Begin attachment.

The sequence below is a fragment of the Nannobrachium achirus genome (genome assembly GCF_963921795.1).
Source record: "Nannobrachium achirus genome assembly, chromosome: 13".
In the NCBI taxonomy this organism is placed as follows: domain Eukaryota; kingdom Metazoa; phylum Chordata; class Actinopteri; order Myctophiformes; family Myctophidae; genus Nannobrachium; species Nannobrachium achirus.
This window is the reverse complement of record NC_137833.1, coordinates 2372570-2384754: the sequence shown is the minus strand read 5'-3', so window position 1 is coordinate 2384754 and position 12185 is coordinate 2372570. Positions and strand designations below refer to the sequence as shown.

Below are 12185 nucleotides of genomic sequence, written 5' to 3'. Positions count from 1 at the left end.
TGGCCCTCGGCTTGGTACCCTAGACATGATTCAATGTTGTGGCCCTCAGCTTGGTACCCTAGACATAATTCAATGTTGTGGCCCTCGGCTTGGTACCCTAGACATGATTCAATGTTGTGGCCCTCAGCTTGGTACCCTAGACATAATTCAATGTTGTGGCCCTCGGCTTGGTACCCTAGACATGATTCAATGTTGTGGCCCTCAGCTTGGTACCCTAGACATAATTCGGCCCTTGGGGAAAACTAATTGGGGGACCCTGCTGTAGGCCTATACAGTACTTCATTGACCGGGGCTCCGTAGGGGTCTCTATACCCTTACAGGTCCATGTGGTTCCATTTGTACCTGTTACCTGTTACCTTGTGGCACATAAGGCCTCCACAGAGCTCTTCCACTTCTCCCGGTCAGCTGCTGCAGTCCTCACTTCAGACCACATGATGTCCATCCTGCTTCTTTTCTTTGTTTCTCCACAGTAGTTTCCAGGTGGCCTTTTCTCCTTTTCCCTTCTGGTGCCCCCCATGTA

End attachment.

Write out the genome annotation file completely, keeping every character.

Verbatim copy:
The sequence below is a fragment of the Nannobrachium achirus genome (genome assembly GCF_963921795.1).
Source record: "Nannobrachium achirus genome assembly, chromosome: 13".
In the NCBI taxonomy this organism is placed as follows: domain Eukaryota; kingdom Metazoa; phylum Chordata; class Actinopteri; order Myctophiformes; family Myctophidae; genus Nannobrachium; species Nannobrachium achirus.
This window is the reverse complement of record NC_137833.1, coordinates 2372570-2384754: the sequence shown is the minus strand read 5'-3', so window position 1 is coordinate 2384754 and position 12185 is coordinate 2372570. Positions and strand designations below refer to the sequence as shown.

Below are 12185 nucleotides of genomic sequence, written 5' to 3'. Positions count from 1 at the left end.
TGGCCCTCGGCTTGGTACCCTAGACATGATTCAATGTTGTGGCCCTCAGCTTGGTACCCTAGACATAATTCAATGTTGTGGCCCTCGGCTTGGTACCCTAGACATGATTCAATGTTGTGGCCCTCAGCTTGGTACCCTAGACATAATTCAATGTTGTGGCCCTCGGCTTGGTACCCTAGACATGATTCAATGTTGTGGCCCTCAGCTTGGTACCCTAGACATAATTCGGCCCTTGGGGAAAACTAATTGGGGGACCCTGCTGTAGGCCTATACAGTACTTCATTGACCGGGGCTCCGTAGGGGTCTCTATACCCTTACAGGTCCATGTGGTTCCATTTGTACCTGTTACCTGTTACCTTGTGGCACATAAGGCCTCCACAGAGCTCTTCCACTTCTCCCGGTCAGCTGCTGCAGTCCTCACTTCAGACCACATGATGTCCATCCTGCTTCTTTTCTTTGTTTCTCCACAGTAGTTTCCAGGTGGCCTTTTCTCCTTTTCCCTTCTGGTGCCCCCCATGTA